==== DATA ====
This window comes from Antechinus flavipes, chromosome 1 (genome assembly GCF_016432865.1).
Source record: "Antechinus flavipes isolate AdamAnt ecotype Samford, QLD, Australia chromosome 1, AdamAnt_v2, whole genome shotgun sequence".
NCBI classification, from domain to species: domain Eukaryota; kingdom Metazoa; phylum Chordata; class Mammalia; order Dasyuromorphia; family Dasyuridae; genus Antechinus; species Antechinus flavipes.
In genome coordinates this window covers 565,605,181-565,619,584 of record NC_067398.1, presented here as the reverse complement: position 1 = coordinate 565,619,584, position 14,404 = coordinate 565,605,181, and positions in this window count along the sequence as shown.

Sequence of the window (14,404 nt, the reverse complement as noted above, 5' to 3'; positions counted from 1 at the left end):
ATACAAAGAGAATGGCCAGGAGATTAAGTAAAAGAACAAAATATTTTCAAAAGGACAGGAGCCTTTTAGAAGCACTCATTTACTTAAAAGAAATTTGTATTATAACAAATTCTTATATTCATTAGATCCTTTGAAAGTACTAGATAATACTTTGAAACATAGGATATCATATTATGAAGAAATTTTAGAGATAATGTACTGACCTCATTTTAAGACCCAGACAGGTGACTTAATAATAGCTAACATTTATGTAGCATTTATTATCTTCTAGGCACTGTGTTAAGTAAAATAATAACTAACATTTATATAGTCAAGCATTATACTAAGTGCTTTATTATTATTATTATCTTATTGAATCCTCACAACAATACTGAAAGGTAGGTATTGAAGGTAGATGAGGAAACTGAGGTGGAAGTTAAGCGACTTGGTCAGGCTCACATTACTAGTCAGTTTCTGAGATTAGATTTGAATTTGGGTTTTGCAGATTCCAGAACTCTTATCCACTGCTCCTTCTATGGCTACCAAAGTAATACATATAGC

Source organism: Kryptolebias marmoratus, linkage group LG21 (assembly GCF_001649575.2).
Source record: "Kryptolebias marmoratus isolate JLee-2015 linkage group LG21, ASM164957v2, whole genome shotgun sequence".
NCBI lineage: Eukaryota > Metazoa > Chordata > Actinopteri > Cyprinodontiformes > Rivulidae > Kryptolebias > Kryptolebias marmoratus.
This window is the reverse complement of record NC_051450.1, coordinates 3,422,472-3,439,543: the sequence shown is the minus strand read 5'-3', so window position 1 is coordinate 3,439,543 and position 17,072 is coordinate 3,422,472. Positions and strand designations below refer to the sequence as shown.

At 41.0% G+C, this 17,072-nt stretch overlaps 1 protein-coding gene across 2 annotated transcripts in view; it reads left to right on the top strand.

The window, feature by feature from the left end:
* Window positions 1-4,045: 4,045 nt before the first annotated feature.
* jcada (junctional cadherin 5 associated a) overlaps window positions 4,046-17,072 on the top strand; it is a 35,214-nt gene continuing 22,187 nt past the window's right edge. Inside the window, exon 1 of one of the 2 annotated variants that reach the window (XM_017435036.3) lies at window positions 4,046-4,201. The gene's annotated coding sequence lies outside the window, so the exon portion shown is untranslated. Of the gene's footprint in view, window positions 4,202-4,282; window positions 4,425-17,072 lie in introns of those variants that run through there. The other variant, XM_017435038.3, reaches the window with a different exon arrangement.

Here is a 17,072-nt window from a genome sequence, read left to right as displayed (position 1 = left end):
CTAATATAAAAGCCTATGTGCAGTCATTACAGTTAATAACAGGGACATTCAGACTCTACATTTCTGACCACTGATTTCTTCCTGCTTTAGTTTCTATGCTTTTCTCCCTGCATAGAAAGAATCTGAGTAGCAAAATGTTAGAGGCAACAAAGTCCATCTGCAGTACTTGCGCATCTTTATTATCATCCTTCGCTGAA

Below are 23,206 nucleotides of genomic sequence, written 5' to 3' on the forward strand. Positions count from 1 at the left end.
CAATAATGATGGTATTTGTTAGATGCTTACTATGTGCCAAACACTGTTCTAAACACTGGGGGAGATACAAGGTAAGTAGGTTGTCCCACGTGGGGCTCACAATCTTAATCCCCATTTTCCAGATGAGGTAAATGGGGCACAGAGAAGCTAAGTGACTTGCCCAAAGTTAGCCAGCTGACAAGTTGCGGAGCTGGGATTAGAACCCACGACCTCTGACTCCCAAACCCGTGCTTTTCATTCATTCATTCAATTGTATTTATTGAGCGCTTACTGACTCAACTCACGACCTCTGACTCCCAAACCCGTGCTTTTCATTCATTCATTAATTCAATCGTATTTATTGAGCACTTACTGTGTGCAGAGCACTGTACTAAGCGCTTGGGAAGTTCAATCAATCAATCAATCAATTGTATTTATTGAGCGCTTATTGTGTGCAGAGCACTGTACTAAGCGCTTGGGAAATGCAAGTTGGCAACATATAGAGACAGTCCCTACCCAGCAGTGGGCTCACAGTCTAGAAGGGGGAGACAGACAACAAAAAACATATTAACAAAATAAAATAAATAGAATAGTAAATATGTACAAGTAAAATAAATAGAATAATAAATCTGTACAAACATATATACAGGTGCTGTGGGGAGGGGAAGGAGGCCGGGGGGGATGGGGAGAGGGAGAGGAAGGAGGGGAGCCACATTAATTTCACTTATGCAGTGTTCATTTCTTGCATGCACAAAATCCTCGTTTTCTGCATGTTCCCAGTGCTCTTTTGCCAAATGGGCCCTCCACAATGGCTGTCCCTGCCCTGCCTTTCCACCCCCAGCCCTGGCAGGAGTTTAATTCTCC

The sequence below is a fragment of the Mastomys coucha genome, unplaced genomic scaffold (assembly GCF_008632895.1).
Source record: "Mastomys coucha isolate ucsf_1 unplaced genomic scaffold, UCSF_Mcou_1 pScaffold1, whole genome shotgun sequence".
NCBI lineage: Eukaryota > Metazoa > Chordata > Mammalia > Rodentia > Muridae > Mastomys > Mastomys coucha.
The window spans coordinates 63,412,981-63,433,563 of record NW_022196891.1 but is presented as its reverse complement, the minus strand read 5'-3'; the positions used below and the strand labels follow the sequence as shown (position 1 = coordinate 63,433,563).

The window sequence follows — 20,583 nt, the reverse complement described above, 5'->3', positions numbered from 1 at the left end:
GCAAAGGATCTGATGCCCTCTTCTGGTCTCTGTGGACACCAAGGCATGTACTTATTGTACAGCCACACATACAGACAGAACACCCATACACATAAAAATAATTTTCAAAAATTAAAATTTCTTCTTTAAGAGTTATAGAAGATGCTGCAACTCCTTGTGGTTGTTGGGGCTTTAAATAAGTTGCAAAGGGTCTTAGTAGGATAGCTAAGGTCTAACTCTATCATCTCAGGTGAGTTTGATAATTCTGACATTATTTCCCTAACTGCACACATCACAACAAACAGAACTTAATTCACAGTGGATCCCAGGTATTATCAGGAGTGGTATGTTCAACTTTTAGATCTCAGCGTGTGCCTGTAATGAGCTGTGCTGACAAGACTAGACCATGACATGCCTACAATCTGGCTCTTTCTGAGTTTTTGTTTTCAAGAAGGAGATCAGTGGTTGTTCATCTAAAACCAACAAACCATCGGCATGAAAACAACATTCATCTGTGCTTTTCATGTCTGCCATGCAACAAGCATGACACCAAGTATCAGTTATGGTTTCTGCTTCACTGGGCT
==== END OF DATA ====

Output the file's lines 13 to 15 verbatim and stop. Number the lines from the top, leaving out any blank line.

* Window positions 1-4,045: 4,045 nt before the first annotated feature.
* jcada (junctional cadherin 5 associated a) overlaps window positions 4,046-17,072 on the top strand; it is a 35,214-nt gene continuing 22,187 nt past the window's right edge. Inside the window, exon 1 of one of the 2 annotated variants that reach the window (XM_017435036.3) lies at window positions 4,046-4,201. The gene's annotated coding sequence lies outside the window, so the exon portion shown is untranslated. Of the gene's footprint in view, window positions 4,202-4,282; window positions 4,425-17,072 lie in introns of those variants that run through there. The other variant, XM_017435038.3, reaches the window with a different exon arrangement.

Here is a 17,072-nt window from a genome sequence, read left to right as displayed (position 1 = left end):